The handwritten dedication: „To H.L., Gw. Pawlikowski in Med” (To His Lordship Gwalbert Pawlikowski in Medyka) on the reverse of a print depicting the Guardian Angel (see database 69730) may serve as an example. It is certainly in Kielisiński’s hand writing. For several years he wandered through Poland not only collecting folk woodcuts, but also other „ancient local relics” which he described at length in his letters and later took his acquisitions to his client.
Intensive cooperation between Kielisiński and Pawlikowski and even a certain amount of intimacy between the collector and the artist, is clear not only from abundant correspondence between 1830s and 1840s, but also from a detail included by Kielisiński on one of his works. It is a copperplate showing a pedlar of paintings. This small engraving shows a man in a long coat and a tall cap standing on a road against rural houses, laden with merchandise for sale. He is depicted with finished paintings hanging on his chest, holding a roll of cloth or paper under his arm, and tools on his back. There is a dedication reading „to Gwalb. Pawlikowski” on the sheet in his right hand, and lower the date of 1841. On the edge of one of the paintings the author’s initials of K.W.K. appear on his chest, followed by the date and place were the copperplate was made: „10 Jul. in Kur[nik]*. Another copper engraving, made in 1837, shows the Medyka palace, the ancestral seat of the Pawlikowski family, the place where the collection was kept. This collection was gifted to Ossoliński National Institute in Lwów in 1921.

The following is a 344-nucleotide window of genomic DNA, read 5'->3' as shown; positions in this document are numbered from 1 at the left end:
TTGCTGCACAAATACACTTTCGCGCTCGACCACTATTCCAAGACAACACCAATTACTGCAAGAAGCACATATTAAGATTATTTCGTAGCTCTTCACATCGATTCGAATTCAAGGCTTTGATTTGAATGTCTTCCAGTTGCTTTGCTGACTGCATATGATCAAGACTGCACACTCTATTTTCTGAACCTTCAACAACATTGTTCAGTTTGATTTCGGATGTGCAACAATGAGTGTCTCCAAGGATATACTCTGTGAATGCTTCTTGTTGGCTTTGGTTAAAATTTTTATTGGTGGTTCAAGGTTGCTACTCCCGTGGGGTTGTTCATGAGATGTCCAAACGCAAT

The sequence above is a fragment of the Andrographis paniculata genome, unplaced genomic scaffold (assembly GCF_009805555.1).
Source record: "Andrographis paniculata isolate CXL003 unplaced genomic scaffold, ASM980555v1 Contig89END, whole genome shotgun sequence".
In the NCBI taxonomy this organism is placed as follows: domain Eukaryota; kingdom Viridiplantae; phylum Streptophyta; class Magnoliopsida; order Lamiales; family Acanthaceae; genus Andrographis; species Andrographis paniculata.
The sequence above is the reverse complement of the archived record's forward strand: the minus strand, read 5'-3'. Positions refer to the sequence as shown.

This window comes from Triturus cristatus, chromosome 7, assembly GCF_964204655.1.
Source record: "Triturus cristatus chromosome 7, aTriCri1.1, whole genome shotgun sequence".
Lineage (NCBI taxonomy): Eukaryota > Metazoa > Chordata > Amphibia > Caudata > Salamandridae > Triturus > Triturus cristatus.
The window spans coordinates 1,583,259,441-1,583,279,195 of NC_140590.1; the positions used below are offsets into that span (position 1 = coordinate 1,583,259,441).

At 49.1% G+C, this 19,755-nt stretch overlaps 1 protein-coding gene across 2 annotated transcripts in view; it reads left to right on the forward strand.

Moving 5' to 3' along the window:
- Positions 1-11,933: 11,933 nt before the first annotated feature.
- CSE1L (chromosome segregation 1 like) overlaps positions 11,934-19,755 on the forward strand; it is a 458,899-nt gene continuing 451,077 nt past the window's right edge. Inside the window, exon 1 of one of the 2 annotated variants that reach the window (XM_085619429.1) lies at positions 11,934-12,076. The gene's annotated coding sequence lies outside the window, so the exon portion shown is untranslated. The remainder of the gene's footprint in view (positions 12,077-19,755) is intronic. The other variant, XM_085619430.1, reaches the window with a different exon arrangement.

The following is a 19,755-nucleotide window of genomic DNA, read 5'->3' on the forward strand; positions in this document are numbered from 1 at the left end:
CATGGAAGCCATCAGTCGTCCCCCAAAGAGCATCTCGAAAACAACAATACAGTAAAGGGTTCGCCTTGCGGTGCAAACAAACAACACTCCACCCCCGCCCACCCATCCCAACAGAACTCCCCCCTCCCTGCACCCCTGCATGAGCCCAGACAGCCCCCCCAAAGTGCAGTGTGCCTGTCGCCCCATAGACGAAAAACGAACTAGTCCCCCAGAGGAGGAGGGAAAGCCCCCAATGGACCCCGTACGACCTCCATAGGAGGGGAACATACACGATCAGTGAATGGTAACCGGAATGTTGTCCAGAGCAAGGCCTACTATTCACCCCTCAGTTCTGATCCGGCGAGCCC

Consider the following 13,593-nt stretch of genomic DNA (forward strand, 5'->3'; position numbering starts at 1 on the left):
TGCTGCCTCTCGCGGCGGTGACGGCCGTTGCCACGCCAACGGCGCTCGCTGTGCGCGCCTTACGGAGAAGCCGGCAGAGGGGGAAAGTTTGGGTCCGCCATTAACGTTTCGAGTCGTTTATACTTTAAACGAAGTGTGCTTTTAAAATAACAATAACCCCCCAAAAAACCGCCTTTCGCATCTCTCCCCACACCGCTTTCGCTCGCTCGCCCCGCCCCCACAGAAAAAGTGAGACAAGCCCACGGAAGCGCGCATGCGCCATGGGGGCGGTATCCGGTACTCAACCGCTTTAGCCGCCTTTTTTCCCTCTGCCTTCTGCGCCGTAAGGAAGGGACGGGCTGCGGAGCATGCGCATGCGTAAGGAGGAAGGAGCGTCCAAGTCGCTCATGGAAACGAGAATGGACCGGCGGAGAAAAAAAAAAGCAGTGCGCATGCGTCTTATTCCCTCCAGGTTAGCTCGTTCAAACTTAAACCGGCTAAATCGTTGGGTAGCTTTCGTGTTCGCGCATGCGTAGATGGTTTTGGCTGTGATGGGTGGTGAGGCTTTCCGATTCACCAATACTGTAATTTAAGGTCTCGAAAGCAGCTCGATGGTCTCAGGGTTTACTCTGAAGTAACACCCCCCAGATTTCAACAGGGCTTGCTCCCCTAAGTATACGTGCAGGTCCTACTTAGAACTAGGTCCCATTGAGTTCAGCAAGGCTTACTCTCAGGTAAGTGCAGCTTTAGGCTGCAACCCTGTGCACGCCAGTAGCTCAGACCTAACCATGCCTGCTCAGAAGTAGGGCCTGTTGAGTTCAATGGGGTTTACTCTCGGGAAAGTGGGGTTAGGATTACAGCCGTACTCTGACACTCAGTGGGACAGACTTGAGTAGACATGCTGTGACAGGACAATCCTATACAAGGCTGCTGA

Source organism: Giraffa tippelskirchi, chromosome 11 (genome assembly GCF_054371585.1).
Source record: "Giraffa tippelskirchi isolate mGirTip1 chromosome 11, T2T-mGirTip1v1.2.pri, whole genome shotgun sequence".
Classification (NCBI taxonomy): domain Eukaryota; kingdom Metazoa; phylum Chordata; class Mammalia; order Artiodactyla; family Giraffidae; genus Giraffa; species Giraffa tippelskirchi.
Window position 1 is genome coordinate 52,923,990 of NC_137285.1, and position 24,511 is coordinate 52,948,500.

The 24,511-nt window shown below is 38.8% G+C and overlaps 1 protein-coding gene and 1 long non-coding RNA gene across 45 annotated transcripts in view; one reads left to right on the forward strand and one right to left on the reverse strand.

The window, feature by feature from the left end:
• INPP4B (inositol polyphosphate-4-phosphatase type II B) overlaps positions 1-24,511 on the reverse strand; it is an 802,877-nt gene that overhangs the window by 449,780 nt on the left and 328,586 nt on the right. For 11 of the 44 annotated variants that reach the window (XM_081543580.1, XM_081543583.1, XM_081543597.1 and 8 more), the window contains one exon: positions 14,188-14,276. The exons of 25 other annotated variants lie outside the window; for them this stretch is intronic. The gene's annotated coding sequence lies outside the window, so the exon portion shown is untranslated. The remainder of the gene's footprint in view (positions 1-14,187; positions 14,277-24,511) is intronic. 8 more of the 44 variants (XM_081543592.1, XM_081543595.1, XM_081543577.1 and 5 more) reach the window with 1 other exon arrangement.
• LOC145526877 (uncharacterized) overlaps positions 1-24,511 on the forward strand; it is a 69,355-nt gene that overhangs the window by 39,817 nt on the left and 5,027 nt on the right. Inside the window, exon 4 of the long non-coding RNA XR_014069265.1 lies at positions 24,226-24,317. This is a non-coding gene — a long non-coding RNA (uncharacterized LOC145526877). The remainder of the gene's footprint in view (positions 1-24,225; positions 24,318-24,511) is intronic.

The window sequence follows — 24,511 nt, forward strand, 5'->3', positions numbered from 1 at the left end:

* A copperplate made at the end of Kielisiński’s life when he was living in Kórnik, (the spelling of Kurnik was formerly used) working as a librarian to Tytus Działyński.
Copperplates „Pedlar of paintings” and „Palace in Medyka” from the Jagiellonian Library collection.